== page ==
Research continues to accumulate showing that in instructor evaluations students are biased against women. This article extends these analyses by examining the dynamics between evaluations and gender and race/ethnicity. In a quasi-experimental design, faculty members teaching identical online courses recorded welcome videos that were presented to students at the course onset, constituting the sole exposure to perceived gender and race/ethnicity. This enables exploration of whether and to what degree the instructors' characteristics influenced student evaluations, even after holding all other course factors constant. Findings show that instructors who are female and persons of color receive lower scores on ordinal student evaluations than those who are white males. Overall, we add further evidence to a growing literature calling for student evaluations of teaching (SETs) reform and extend it to encompass the effects on racial/ethnic minorities in addition to women.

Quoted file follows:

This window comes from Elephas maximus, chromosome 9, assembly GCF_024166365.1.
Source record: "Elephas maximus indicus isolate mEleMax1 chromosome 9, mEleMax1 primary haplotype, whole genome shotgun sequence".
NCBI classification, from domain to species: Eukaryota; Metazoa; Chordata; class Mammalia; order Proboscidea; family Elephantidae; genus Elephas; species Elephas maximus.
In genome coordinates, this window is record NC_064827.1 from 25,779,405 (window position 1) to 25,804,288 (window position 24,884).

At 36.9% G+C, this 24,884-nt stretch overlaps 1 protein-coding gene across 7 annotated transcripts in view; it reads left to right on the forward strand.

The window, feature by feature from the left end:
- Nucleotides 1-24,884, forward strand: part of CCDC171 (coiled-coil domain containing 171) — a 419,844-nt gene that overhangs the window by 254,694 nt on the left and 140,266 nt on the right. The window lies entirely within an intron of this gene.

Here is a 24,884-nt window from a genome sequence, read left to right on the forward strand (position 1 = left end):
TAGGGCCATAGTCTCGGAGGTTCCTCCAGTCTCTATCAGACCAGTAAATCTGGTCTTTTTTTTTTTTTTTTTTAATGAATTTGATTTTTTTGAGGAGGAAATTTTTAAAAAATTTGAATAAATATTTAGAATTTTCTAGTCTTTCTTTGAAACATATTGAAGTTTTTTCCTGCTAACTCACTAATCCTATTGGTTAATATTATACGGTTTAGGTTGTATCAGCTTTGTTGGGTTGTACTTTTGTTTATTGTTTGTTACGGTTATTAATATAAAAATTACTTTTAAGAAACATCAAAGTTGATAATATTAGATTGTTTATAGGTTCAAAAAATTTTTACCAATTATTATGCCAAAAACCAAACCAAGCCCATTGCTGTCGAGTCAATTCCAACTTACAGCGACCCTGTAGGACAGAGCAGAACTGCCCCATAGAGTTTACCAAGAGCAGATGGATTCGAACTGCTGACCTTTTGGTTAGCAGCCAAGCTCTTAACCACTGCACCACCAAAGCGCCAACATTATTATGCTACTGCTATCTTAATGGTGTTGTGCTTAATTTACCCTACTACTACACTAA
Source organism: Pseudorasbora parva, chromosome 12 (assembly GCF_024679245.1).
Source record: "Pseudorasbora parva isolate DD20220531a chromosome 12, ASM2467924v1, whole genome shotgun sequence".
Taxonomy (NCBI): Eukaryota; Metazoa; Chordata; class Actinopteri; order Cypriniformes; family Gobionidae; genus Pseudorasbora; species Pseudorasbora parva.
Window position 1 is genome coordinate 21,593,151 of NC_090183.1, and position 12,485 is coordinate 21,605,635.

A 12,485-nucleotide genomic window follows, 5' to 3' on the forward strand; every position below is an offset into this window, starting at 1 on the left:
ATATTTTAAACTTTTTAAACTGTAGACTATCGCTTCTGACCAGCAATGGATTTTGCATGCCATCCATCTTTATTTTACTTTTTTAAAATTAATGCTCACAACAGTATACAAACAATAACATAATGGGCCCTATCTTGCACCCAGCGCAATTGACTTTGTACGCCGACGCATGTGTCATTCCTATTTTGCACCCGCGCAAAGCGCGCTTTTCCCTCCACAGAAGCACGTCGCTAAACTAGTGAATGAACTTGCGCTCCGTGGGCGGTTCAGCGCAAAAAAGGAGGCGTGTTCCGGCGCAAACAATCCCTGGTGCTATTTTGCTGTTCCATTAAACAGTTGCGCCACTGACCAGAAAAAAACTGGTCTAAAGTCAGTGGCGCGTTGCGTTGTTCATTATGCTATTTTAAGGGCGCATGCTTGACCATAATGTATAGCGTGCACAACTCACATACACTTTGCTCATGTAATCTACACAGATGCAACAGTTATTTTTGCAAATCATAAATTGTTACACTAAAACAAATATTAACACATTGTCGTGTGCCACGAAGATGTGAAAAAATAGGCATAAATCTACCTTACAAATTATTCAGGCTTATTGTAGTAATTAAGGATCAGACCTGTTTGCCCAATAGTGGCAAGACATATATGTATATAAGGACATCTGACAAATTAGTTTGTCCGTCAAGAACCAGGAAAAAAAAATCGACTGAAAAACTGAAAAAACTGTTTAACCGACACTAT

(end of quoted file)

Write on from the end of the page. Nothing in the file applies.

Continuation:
Chávez, K., & Mitchell, K. M. W. (2020). Exploring Bias in Student Evaluations: Gender, Race, and Ethnicity. PS - Political Science and Politics, 53(2), 270–274. https://doi.org/10.1017/S1049096519001744